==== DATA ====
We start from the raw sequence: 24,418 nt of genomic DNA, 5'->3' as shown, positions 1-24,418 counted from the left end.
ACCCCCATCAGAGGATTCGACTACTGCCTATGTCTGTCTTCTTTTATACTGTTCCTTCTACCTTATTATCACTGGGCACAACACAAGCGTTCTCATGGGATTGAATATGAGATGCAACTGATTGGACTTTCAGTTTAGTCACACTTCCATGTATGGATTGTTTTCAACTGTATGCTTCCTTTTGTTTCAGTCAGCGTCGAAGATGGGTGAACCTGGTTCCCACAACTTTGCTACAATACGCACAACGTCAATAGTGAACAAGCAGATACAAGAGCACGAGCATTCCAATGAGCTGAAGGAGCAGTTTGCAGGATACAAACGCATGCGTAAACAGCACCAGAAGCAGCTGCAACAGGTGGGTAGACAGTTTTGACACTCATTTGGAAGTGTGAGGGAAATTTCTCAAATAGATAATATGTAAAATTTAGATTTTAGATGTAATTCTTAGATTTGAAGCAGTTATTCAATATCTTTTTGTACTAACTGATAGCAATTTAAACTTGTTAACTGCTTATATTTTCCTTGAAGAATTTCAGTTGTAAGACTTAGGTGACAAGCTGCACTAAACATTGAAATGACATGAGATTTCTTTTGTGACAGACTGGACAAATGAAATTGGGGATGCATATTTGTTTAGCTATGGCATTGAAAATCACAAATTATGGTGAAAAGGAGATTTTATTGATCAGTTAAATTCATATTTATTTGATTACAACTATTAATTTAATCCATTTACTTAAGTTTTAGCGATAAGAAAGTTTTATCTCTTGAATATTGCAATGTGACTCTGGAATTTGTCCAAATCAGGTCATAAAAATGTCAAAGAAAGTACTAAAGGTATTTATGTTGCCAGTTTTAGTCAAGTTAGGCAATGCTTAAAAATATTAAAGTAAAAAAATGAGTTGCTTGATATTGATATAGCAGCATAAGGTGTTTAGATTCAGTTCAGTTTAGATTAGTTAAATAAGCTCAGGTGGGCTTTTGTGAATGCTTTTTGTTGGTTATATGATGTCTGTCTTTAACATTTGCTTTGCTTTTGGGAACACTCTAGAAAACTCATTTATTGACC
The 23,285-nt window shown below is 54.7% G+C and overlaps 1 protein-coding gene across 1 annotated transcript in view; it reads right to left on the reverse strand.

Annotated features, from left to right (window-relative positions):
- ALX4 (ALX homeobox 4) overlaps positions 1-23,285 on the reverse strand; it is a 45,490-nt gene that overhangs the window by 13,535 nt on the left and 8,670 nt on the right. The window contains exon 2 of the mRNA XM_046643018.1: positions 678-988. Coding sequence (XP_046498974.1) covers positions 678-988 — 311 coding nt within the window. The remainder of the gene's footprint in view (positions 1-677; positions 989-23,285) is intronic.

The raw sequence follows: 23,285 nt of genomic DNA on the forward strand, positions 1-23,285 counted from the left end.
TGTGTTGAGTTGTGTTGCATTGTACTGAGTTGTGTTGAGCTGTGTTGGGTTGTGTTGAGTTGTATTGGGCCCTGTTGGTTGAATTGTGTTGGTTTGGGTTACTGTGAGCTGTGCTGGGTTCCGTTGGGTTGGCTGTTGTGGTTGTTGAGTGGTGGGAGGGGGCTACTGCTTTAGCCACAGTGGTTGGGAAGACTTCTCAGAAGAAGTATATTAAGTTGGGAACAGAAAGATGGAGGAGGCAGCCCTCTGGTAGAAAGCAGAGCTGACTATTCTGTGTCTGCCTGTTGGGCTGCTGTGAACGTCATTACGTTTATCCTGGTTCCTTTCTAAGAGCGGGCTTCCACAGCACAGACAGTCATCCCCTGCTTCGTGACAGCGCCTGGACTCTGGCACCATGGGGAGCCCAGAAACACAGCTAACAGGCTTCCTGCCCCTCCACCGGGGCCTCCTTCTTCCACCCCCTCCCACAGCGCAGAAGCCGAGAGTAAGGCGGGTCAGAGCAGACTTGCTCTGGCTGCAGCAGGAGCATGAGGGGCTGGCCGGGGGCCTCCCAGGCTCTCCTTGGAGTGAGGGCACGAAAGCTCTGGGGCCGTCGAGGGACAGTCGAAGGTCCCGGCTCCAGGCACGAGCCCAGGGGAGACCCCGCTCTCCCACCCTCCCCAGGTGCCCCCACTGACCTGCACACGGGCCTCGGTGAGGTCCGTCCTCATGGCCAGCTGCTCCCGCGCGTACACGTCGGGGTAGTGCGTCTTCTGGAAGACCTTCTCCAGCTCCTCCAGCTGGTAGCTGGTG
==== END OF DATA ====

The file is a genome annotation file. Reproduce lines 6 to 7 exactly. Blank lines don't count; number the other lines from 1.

The raw sequence follows: 23,285 nt of genomic DNA on the forward strand, positions 1-23,285 counted from the left end.
TGTGTTGAGTTGTGTTGCATTGTACTGAGTTGTGTTGAGCTGTGTTGGGTTGTGTTGAGTTGTATTGGGCCCTGTTGGTTGAATTGTGTTGGTTTGGGTTACTGTGAGCTGTGCTGGGTTCCGTTGGGTTGGCTGTTGTGGTTGTTGAGTGGTGGGAGGGGGCTACTGCTTTAGCCACAGTGGTTGGGAAGACTTCTCAGAAGAAGTATATTAAGTTGGGAACAGAAAGATGGAGGAGGCAGCCCTCTGGTAGAAAGCAGAGCTGACTATTCTGTGTCTGCCTGTTGGGCTGCTGTGAACGTCATTACGTTTATCCTGGTTCCTTTCTAAGAGCGGGCTTCCACAGCACAGACAGTCATCCCCTGCTTCGTGACAGCGCCTGGACTCTGGCACCATGGGGAGCCCAGAAACACAGCTAACAGGCTTCCTGCCCCTCCACCGGGGCCTCCTTCTTCCACCCCCTCCCACAGCGCAGAAGCCGAGAGTAAGGCGGGTCAGAGCAGACTTGCTCTGGCTGCAGCAGGAGCATGAGGGGCTGGCCGGGGGCCTCCCAGGCTCTCCTTGGAGTGAGGGCACGAAAGCTCTGGGGCCGTCGAGGGACAGTCGAAGGTCCCGGCTCCAGGCACGAGCCCAGGGGAGACCCCGCTCTCCCACCCTCCCCAGGTGCCCCCACTGACCTGCACACGGGCCTCGGTGAGGTCCGTCCTCATGGCCAGCTGCTCCCGCGCGTACACGTCGGGGTAGTGCGTCTTCTGGAAGACCTTCTCCAGCTCCTCCAGCTGGTAGCTGGTG